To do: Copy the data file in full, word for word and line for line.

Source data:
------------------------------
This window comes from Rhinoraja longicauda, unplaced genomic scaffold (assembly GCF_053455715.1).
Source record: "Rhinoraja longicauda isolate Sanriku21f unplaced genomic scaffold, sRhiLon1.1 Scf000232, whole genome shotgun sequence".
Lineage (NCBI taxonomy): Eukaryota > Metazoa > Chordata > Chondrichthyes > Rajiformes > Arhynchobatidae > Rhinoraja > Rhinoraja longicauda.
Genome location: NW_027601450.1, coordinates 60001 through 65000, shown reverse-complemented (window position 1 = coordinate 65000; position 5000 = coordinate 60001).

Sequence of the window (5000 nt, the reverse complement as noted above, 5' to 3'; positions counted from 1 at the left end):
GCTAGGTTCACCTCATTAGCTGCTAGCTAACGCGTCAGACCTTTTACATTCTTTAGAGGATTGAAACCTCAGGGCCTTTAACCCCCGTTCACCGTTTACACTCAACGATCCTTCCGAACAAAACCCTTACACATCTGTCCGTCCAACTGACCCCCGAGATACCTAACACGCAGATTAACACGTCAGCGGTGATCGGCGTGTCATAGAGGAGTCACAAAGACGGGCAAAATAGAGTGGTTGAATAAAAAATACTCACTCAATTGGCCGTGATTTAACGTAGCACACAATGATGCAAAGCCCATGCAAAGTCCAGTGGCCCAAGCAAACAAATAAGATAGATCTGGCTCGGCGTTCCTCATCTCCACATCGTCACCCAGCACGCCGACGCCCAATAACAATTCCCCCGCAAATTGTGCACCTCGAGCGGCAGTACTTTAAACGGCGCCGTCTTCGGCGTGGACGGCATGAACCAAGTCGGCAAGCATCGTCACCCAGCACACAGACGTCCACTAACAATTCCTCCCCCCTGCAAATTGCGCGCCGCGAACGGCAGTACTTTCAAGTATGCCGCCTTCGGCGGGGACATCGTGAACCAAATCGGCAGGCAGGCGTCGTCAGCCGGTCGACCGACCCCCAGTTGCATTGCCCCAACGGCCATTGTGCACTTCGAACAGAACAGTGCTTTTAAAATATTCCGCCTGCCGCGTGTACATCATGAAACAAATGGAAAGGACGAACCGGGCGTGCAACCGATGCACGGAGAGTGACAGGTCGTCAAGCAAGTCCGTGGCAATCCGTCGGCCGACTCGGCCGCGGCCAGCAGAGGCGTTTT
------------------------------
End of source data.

This window comes from Rhinoraja longicauda, unplaced genomic scaffold (assembly GCF_053455715.1).
Source record: "Rhinoraja longicauda isolate Sanriku21f unplaced genomic scaffold, sRhiLon1.1 Scf000232, whole genome shotgun sequence".
Lineage (NCBI taxonomy): Eukaryota > Metazoa > Chordata > Chondrichthyes > Rajiformes > Arhynchobatidae > Rhinoraja > Rhinoraja longicauda.
Genome location: NW_027601450.1, coordinates 60001 through 65000, shown reverse-complemented (window position 1 = coordinate 65000; position 5000 = coordinate 60001).

Sequence of the window (5000 nt, the reverse complement as noted above, 5' to 3'; positions counted from 1 at the left end):
GCTAGGTTCACCTCATTAGCTGCTAGCTAACGCGTCAGACCTTTTACATTCTTTAGAGGATTGAAACCTCAGGGCCTTTAACCCCCGTTCACCGTTTACACTCAACGATCCTTCCGAACAAAACCCTTACACATCTGTCCGTCCAACTGACCCCCGAGATACCTAACACGCAGATTAACACGTCAGCGGTGATCGGCGTGTCATAGAGGAGTCACAAAGACGGGCAAAATAGAGTGGTTGAATAAAAAATACTCACTCAATTGGCCGTGATTTAACGTAGCACACAATGATGCAAAGCCCATGCAAAGTCCAGTGGCCCAAGCAAACAAATAAGATAGATCTGGCTCGGCGTTCCTCATCTCCACATCGTCACCCAGCACGCCGACGCCCAATAACAATTCCCCCGCAAATTGTGCACCTCGAGCGGCAGTACTTTAAACGGCGCCGTCTTCGGCGTGGACGGCATGAACCAAGTCGGCAAGCATCGTCACCCAGCACACAGACGTCCACTAACAATTCCTCCCCCCTGCAAATTGCGCGCCGCGAACGGCAGTACTTTCAAGTATGCCGCCTTCGGCGGGGACATCGTGAACCAAATCGGCAGGCAGGCGTCGTCAGCCGGTCGACCGACCCCCAGTTGCATTGCCCCAACGGCCATTGTGCACTTCGAACAGAACAGTGCTTTTAAAATATTCCGCCTGCCGCGTGTACATCATGAAACAAATGGAAAGGACGAACCGGGCGTGCAACCGATGCACGGAGAGTGACAGGTCGTCAAGCAAGTCCGTGGCAATCCGTCGGCCGACTCGGCCGCGGCCAGCAGAGGCGTTTT